# 2011, September: Marlyn McGrath -- Milestones

Good morning.

As you may know, Harvard is about  to celebrate another milestone--  the 375th anniversary of its foundation, in the misty past of 17th century colonial New England.  For the first two centuries of Harvard, there was no triumphant birthday party.  Perhaps because for decades and decades, the survival of the College in Cambridge was far from assured, even sometimes touch and go.  Twice in the 17th century, the College faced the prospect of closing its doors—for lack of applicants, not a problem we face these days.  But the 200th anniversary was memorably celebrated, and so—still within living memory (of a few) was the tercentenary, in 1936.

Today the University is in the rare position—rare at least in America—of being able to look back at previous celebrations and celebrate them, too--  anniversaries of anniversaries.  Knowing we are old—and therefore venerated at least for endurance-- we have begun to sound the clarion call of “the new Harvard” .  We want to signal that we are still going strong and, more to the point, still iconoclastic, still breaking new ground—in good ways, of course.

So let me pause a moment to note the 75th anniversary of a Harvard milestone, which was itself conceived as an anniversary marker.  At the tercentenary—Harvard’s 300th celebration, in 1936--  President Conant  announced an ambitious new effort, quite unlike anything before it in higher education.  The National Scholars program provided financial aid for tuition and expenses for a new, or under-represented, kind of Harvard student whom the College wished to attract.  The idea at the outset was to bring to Cambridge boys—yes, boys, that was the business then--  from as far west as Ohio, who excelled at schools whose headmasters were not even known here in the College, and for whom the $400 annual tuition plus other costs made the idea of Harvard prohibitive. A number of special aids had been developed-- objective tests available locally – no more trekking to Cambridge to demonstrate preparation and ability; and the new “top seventh” rule, by which a boy in the top seventh of his class might become eligible for consideration. And that was not the half of it. Seeds of another entity were planted, and they have thrived for all these decades. Local Harvard Clubs, of a specialized, task-oriented nature, were established beyond the confines of Cambridge, beyond New England and New York, and their alumni members would work to identify prospects for the little College in Cambridge and provide funds to enable them to enroll. It was—and is—a brilliant success, and remains today the heart of the College’s outreach. Today around the world—in about 350 Schools and Scholarships Committees, as they are so aptly called—an army of Harvard alums, now men and women—numbering 15,000 (!)—represent us in seeking out, and helping to select and recruit, talented women and men for Harvard. The tercentenary marks the moment when Harvard embarked upon that transforming effort. It would be an unfair simplification to claim—as I am about to do—that with its 300th anniversary, Harvard entered a third life stage. One might think of the first stage as being the “reaching stability” chapter—becoming “real,” making itself useful, perhaps here to stay. The second stage was, if not all about excellence, at least the chapter in which the effort to transform a provincial College with some professional/vocational wings into a research university more like those abroad was undertaken singlemindedly by President Eliot. By the end of his tenure he must have felt great satisfaction in seeing Harvard take its place among the world’s respected universities—with a distinguished faculty, many imported from Europe. From colonial College to World University in a mere three centuries! But only 75 years ago did Harvard undertake the defining task of its fourth century-- making Harvard America’s university. Loyal, active Harvard alumnus, and longtime overseer, Episcopal Bishop William Lawrence complained in the early 20th century that, despite Eliot’s stellar faculty, Harvard would continue to fail in making its greatest contribution to the Nation so long as it was limited, like a middling lumberyard , to raw materials—boys—who might not represent the best that could be found in America. Better lumber makes better boards, and better lumber could be acquired. The idea, in the beginning, was really that small. And it failed to yield the dramatic real-time results expected by Conant; he imagined that the new National Scholarship students would rapidly make up a quarter of entering classes. It was very few for many years. The anniversary fund-raising campaign was a great disappointment—of a$30 million goal, perhaps \$5.5 million materialized, and support for 10 National Scholars.  But—over time—the small idea grew to shape the College, the alumni commitment to the University, and the perception that its oldest College might indeed be America’s University.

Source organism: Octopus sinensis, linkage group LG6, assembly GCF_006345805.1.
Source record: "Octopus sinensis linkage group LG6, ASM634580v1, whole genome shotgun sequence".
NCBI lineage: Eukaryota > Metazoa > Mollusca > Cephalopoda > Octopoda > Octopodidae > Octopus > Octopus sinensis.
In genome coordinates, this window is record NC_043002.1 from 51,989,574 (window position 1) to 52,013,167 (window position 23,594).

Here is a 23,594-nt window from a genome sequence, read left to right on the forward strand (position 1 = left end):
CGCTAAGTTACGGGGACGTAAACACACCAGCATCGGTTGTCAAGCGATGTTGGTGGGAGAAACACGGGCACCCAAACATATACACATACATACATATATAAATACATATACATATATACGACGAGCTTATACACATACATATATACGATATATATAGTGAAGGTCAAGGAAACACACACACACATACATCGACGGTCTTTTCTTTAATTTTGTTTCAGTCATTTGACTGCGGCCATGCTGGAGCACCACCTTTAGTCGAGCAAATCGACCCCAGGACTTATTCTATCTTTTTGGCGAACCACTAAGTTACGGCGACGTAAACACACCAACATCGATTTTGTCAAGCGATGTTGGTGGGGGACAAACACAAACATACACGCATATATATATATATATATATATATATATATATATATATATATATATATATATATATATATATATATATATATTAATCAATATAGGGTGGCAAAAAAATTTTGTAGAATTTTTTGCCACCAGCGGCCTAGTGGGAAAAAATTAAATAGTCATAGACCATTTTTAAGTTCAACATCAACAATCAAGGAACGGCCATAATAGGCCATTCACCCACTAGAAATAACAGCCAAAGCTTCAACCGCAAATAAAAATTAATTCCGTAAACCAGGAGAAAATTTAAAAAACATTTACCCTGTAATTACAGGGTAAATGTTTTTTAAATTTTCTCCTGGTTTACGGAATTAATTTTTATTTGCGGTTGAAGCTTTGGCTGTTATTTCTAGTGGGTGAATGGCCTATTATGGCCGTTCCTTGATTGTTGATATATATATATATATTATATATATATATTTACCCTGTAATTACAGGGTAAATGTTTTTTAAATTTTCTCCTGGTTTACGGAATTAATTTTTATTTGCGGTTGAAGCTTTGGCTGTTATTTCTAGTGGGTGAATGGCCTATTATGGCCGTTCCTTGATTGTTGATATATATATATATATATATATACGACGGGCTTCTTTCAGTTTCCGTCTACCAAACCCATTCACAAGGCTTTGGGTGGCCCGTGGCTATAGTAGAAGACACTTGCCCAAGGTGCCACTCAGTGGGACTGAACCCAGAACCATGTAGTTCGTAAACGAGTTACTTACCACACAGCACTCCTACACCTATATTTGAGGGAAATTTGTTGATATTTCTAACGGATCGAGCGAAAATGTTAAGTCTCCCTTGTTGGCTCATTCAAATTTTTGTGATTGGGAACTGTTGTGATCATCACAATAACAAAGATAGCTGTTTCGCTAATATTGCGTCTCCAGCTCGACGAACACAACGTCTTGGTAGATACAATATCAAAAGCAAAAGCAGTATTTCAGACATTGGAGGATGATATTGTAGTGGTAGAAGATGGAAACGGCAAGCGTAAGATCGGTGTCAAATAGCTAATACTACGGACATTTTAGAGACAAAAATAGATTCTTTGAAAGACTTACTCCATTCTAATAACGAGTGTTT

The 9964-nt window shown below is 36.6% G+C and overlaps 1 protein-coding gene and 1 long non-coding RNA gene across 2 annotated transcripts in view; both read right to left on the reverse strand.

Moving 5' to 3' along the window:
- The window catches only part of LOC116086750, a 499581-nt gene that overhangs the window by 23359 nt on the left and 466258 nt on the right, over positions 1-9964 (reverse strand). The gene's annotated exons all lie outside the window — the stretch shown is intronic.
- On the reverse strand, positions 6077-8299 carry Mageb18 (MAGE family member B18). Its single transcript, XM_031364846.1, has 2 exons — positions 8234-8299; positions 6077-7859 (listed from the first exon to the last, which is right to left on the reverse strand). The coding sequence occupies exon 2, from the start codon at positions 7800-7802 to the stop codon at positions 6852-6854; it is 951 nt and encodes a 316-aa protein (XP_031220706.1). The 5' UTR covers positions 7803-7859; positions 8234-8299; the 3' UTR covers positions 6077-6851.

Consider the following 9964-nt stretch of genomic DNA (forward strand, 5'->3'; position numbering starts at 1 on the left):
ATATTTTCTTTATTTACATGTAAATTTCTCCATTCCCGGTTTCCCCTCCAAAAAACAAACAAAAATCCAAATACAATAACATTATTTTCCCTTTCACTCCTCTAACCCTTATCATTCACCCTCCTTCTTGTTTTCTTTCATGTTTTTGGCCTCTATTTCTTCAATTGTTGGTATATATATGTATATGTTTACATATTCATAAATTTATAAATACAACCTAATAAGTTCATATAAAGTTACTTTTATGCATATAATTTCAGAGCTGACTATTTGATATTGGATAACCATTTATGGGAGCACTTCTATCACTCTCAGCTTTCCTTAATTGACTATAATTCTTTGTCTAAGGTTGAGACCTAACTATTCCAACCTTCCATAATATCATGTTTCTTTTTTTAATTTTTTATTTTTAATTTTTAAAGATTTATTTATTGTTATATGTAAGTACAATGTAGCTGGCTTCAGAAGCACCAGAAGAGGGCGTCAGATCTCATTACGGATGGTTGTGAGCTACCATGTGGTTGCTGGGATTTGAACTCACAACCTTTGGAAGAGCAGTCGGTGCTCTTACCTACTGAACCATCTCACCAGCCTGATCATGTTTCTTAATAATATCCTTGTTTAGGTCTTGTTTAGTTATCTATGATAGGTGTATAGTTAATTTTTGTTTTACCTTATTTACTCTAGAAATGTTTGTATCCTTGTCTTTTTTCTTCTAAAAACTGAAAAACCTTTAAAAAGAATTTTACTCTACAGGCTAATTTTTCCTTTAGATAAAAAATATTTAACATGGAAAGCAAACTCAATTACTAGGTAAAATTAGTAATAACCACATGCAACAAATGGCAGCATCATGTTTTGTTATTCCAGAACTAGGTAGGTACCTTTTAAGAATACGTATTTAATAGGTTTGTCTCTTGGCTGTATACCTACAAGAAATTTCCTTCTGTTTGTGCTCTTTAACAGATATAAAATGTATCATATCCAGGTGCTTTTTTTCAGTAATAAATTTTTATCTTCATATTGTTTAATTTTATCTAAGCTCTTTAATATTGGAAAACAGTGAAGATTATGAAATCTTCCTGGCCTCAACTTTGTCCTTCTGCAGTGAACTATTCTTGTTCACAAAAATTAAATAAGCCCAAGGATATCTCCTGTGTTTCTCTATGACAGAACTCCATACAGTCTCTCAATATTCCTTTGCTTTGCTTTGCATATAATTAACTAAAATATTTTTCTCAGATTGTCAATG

The National Scholars Program, and all that was associated with it, was a true Long Range plan.  In our public life, we have learned to live in the Short Term--  mostly we do that here too. But 75 years ago, Harvard looked way into the future.

The 300th celebration produced a genuinely new Harvard--  still new and vital today.  You couldn’t call that newness trendy.  We take it utterly for granted today, though we still work hard to sustain it against the wonderful competition of our sister institutions who recognize a good idea when they see one. That New Harvard – America’s university--still bears the fruit planted by our forebears. Their imagination, generosity, loyalty and patience were actually transformative, though they had the good taste not to use that language.

Surely we are still reinventing Harvard, and we are eager to see what it feels like to celebrate 375 years—and to look ahead.

-- Marlyn McGrath, September 28, 2011